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Major breakthroughs on horizon in reform of State-owned enterprises

By Zhong Nan in Beijing and Shi Jing in Shanghai | China Daily | Updated: 2019-09-20 09:20

Employees from a subsidiary of China Shipbuilding Industry Corp install clean-energy equipment in Nantong, Jiangsu province. [Photo/Xinhua]

China plans to make major breakthroughs in key fields of the comprehensive reform of State-owned assets and State-owned enterprises (SOEs) in pilot areas across the country by the end of 2020, said a senior official.

Weng Jieming, vice-chairman of the State-owned Assets Supervision and Administration Commission of the State Council, said in addition to three existing pilot areas in Shanghai, Shenzhen and Shenyang, which were launched in July, the government will add new pilot areas in the future when the conditions are mature.

The SASAC will hold a meeting in Beijing next month to guide local SOE reforms for the next stage to restore and boost their earning ability, said Weng. The three selected pilot areas currently are required to carry out reforms with different priorities and offer policy headroom to combine top-level system design with primary-level innovations to forge maximum reform momentum.

By 2022, the three pilot areas are expected to be the "high ground" of the reform, which will be ensured by highly-efficient supervision, fully energized SOEs and all-round implementation of national strategies, according to the SASAC.

Regional layout, industrial foundation and market prosperity are keys for the government to choose in a bid to launch pilot areas to conduct comprehensive reform of SOEs, said Liu Xingguo, a researcher from the Beijing-based China Enterprise Confederation.

Shanghai announced on Sept 5 its comprehensive plan for regional reform of State-owned assets and enterprises, making it the first city to release such a plan in the country.

According to the reform plan, the city's SOEs are characterized into three categories, including 25 market competitive companies, six financial service providers and 13 public service and utility companies.

By 2022, the competitive companies should have sought overall listing or had their core assets listed. Besides, one third of the State-owned enterprises in Shanghai should have built their competitive edge and gained recognition all over the world in three years' time.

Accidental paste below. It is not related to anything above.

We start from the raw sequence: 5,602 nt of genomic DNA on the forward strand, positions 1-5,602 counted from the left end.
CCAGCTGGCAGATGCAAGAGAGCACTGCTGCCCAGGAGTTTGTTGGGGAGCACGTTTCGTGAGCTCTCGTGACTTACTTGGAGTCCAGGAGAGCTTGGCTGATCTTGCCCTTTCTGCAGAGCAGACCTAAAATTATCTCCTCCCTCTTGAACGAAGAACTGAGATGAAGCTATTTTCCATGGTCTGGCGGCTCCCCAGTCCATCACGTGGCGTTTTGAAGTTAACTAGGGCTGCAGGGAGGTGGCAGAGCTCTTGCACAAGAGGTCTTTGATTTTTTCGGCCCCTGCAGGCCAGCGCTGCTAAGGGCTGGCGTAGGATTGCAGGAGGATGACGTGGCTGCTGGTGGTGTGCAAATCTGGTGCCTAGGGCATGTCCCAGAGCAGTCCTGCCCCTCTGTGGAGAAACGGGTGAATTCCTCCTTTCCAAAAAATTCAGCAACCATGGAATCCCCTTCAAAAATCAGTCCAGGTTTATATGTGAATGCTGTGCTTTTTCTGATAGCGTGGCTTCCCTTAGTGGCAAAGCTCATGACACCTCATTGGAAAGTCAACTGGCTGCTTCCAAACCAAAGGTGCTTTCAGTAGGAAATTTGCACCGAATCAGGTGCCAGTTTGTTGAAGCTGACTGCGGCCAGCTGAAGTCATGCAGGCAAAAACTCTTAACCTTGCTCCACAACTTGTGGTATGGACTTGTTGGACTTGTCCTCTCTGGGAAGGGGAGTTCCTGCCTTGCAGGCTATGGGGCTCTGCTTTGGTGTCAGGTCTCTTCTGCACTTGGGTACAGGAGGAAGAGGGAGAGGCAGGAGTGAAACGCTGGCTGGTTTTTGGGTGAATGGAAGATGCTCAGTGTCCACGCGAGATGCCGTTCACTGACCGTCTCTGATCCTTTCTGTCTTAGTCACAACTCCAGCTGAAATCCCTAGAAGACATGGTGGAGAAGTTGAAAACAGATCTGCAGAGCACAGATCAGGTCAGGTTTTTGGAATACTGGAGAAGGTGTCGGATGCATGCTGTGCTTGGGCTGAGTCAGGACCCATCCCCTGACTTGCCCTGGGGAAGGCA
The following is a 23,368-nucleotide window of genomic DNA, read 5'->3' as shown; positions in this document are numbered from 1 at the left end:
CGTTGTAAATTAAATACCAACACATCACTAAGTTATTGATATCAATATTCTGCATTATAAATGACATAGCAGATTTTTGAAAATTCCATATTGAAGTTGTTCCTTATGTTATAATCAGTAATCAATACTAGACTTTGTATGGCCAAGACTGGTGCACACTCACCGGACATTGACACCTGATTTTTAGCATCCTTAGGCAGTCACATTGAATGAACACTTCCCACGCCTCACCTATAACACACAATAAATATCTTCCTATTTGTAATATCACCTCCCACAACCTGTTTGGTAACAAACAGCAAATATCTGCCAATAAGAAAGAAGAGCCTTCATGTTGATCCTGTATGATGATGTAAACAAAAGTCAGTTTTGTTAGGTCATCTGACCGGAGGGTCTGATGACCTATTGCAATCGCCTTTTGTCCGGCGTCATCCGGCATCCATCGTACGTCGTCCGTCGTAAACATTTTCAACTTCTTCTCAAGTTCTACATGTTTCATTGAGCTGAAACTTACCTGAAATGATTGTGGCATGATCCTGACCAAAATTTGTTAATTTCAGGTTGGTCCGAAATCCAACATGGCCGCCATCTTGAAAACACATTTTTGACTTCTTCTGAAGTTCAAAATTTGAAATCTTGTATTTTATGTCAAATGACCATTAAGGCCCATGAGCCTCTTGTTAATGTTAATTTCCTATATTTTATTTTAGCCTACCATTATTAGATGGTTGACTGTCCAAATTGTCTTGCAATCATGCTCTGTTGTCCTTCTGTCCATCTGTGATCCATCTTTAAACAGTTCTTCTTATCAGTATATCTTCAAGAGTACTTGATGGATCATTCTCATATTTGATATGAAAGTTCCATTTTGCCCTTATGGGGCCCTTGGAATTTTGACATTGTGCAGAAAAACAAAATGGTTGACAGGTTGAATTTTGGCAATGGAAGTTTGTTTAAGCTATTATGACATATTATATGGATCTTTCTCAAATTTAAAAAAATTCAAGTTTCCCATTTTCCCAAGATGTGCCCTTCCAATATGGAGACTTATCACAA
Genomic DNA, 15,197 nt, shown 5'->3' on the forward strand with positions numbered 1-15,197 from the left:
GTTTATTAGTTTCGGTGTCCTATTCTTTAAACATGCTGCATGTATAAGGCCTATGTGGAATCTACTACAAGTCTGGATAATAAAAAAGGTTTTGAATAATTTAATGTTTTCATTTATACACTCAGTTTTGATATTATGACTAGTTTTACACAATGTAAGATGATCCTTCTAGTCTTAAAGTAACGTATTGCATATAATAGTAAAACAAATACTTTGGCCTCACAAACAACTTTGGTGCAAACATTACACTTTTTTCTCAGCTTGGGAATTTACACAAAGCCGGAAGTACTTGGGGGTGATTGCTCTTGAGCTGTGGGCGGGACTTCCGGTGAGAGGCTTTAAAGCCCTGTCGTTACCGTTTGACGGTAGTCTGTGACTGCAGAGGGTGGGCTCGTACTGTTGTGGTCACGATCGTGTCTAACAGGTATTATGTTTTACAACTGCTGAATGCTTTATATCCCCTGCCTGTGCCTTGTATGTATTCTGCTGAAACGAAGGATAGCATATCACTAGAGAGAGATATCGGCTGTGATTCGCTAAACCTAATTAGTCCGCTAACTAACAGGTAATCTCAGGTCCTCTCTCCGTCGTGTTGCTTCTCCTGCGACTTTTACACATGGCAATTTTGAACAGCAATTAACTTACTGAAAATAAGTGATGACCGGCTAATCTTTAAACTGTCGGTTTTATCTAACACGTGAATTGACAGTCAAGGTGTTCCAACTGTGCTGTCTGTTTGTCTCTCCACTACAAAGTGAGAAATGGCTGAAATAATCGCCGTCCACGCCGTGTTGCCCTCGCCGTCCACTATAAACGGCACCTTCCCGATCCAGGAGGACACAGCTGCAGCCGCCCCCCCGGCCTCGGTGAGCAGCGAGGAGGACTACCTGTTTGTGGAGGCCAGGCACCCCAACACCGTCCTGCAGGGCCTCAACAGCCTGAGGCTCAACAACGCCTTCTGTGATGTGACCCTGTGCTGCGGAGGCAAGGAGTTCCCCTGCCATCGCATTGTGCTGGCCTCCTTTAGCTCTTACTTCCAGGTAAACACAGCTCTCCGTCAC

Meanwhile, the State-owned assets in the city should be further optimized. More than 80 percent of new investment should focus on the core industries. At least 80 percent of the State-owned assets should focus on the leading conglomerates.

The comprehensive plan has also come up with 26 detailed reform objects covering seven major aspects such as perfecting State-owned asset management system and promoting reform of mixed ownership.

As Shanghai's municipal State-owned Assets Supervision and Administration Commission has calculated, about 73.2 percent of its monitored companies participated in the mixed-ownership reform by 2018, accounting for 93.5 percent of the net profit contributed by the city's local SOEs last year.

Bai Tinghui, head of Shanghai's municipal State-owned Assets Supervision and Administration Commission, said the recently introduced plan aims at setting up more market-based mechanisms. Equity incentive is possible to be carried out among financial service providers.

"The purpose is to loosen the grip on certain aspects and empower the companies," he said.

Boosted by China's new round of opening-up and reforms, new policies to support SOEs' industrial upgrading and resource optimization, the SASAC reported that the combined profits of centrally administrated SOEs rose 6.9 percent year-on-year to 943.19 billion yuan ($133.35 billion) for the January-August period.

In the meantime, the total revenue of central SOEs reached 19.4 trillion yuan, up 5.4 percent from a year earlier.

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